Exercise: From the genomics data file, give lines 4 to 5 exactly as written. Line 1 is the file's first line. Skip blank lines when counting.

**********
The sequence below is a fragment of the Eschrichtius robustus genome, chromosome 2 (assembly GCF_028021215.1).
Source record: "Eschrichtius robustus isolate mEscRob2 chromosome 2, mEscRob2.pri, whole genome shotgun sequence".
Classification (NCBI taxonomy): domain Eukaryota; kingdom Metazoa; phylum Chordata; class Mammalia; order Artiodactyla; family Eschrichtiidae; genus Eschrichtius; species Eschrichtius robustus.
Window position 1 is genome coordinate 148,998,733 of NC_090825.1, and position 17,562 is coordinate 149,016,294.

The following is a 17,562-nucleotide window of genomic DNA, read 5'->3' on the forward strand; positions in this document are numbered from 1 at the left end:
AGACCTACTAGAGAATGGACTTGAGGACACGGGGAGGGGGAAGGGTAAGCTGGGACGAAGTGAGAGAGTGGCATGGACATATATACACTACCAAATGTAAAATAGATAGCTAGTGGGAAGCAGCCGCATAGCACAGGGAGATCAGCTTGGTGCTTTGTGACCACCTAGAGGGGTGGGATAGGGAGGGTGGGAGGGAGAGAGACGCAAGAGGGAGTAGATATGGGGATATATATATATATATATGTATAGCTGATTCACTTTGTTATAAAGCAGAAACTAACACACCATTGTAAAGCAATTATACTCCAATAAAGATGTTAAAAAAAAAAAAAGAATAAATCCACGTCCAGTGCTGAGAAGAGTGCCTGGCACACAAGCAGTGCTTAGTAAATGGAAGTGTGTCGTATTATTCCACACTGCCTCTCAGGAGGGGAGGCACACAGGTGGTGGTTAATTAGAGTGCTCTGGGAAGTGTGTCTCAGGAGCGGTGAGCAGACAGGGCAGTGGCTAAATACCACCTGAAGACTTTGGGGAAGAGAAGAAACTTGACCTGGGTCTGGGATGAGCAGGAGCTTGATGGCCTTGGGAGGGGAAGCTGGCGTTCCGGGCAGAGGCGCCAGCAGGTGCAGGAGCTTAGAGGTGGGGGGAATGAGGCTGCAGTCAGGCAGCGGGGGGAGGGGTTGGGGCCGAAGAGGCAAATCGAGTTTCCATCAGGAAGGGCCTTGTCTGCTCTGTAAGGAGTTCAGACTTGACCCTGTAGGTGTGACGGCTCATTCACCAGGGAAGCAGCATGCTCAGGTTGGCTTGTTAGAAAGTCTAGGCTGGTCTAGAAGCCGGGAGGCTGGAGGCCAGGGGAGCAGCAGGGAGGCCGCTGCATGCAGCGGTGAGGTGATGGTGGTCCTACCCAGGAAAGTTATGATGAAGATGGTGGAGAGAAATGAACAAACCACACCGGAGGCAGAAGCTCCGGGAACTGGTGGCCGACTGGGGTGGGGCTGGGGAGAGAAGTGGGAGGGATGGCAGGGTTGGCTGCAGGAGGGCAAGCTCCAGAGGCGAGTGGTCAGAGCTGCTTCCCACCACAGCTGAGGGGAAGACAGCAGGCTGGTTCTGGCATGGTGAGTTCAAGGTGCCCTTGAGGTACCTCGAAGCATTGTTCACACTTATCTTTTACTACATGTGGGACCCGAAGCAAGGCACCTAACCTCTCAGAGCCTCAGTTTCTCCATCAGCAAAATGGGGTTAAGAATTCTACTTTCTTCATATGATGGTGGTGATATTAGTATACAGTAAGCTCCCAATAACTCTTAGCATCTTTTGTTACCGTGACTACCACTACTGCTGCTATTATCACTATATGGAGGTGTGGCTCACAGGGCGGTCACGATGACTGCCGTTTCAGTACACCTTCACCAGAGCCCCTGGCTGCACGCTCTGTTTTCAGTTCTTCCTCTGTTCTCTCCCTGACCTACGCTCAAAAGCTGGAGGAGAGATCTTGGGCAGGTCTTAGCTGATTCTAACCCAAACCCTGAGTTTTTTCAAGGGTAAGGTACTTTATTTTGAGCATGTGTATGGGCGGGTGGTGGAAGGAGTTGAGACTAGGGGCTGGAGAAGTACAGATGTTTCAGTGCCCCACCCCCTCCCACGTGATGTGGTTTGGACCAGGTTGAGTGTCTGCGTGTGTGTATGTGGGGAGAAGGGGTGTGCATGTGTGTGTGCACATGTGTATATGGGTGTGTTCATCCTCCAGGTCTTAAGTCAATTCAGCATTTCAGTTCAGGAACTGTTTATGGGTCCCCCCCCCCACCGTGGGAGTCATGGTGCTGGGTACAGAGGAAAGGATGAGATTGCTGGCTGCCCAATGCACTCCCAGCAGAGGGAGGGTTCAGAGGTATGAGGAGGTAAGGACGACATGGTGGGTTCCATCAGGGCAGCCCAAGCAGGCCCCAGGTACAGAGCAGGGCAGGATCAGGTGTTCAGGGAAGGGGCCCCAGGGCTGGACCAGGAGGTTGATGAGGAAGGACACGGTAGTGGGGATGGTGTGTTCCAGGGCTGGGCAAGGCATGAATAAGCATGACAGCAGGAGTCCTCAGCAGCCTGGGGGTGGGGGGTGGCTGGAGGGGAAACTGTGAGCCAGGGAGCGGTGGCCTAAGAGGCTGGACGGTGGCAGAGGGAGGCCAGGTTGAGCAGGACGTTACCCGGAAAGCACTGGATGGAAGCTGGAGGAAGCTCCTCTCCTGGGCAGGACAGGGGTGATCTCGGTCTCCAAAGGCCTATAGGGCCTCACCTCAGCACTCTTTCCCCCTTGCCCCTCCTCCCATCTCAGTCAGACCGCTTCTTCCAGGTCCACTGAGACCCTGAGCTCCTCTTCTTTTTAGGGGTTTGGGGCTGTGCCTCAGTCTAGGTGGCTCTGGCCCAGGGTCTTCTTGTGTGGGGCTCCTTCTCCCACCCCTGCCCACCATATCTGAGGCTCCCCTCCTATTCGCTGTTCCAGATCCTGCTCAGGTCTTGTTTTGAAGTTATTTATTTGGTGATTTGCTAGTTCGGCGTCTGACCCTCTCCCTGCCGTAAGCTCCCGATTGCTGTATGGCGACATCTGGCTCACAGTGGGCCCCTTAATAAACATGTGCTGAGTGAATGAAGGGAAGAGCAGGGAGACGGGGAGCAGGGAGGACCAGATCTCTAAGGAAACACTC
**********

Window position 1 is genome coordinate 148,998,733 of NC_090825.1, and position 17,562 is coordinate 149,016,294.

The following is a 17,562-nucleotide window of genomic DNA, read 5'->3' on the forward strand; positions in this document are numbered from 1 at the left end: